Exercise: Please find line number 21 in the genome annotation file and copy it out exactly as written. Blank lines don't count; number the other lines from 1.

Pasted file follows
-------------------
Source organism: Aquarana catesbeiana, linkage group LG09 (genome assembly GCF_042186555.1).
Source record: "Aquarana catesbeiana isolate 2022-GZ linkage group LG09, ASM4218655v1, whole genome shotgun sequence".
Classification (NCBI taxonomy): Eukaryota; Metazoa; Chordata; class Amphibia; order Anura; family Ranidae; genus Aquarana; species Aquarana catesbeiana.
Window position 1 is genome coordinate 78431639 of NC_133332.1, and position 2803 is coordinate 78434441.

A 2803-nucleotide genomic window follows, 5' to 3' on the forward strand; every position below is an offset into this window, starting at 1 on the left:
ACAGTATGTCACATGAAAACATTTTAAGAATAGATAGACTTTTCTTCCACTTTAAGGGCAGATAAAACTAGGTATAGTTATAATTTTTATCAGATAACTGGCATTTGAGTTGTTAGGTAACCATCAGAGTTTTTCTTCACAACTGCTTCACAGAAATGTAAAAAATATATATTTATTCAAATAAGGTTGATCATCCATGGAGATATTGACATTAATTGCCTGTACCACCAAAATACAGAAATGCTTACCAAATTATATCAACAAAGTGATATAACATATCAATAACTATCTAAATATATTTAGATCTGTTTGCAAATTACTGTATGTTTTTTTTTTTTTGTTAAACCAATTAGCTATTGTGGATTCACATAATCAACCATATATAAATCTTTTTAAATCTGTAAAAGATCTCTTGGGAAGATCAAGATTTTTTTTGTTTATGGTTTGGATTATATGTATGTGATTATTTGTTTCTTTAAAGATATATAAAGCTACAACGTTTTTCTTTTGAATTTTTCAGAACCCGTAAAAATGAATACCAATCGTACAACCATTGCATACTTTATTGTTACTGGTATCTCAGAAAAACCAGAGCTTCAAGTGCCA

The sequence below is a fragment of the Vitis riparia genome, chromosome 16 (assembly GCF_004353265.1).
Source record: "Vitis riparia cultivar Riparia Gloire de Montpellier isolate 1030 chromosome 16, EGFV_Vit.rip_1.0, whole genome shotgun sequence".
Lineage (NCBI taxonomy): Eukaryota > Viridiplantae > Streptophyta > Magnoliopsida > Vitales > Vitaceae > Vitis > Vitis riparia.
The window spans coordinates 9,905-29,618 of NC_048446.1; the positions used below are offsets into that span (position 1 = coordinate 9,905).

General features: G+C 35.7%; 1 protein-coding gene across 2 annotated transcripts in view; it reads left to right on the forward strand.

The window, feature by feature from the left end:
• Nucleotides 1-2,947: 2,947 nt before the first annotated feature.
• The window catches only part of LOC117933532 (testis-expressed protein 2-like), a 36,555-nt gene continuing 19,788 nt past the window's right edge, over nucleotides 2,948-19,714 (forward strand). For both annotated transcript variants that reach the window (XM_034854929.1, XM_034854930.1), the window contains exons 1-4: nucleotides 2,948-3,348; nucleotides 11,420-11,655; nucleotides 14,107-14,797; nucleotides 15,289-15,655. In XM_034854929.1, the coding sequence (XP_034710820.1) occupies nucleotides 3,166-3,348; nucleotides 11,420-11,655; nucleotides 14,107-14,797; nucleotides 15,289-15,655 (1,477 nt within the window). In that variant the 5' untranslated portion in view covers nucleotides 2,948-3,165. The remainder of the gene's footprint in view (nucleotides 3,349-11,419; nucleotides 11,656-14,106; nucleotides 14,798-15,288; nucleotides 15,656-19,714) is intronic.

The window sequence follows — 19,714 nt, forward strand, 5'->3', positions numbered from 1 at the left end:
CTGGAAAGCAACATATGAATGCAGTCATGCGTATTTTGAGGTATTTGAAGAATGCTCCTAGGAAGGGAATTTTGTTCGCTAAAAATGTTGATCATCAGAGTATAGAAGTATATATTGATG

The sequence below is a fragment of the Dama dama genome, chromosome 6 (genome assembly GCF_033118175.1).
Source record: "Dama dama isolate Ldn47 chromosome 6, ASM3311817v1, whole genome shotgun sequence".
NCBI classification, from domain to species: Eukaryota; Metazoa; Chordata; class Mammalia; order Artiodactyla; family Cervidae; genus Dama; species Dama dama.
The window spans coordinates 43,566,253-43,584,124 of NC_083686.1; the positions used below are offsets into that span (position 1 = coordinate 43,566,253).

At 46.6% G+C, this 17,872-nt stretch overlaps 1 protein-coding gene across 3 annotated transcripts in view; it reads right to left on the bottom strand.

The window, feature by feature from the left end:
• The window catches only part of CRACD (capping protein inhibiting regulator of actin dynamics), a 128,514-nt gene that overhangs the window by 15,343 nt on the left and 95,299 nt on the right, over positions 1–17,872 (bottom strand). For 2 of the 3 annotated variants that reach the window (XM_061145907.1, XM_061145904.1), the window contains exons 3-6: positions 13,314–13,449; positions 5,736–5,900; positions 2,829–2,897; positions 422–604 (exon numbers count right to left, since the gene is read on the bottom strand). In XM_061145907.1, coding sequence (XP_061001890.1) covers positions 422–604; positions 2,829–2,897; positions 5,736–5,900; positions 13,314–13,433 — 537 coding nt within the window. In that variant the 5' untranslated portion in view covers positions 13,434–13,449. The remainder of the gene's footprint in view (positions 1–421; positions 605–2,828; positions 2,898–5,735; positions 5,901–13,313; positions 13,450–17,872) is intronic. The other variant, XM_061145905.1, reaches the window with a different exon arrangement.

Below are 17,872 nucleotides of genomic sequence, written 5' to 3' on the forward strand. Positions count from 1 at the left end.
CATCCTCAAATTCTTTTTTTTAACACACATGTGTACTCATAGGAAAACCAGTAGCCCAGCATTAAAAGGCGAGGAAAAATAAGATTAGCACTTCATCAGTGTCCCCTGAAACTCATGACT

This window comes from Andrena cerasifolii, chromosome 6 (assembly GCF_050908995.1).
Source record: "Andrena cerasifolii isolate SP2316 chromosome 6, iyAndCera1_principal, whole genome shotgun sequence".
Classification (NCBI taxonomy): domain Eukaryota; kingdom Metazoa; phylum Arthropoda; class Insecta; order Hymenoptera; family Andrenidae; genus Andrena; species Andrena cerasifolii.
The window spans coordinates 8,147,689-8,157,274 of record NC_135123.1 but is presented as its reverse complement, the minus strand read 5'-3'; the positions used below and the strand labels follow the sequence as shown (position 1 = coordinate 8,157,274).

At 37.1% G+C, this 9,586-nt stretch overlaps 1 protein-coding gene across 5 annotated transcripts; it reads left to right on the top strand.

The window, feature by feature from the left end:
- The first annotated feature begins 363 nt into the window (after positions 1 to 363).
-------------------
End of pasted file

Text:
At 46.6% G+C, this 17,872-nt stretch overlaps 1 protein-coding gene across 3 annotated transcripts in view; it reads right to left on the bottom strand.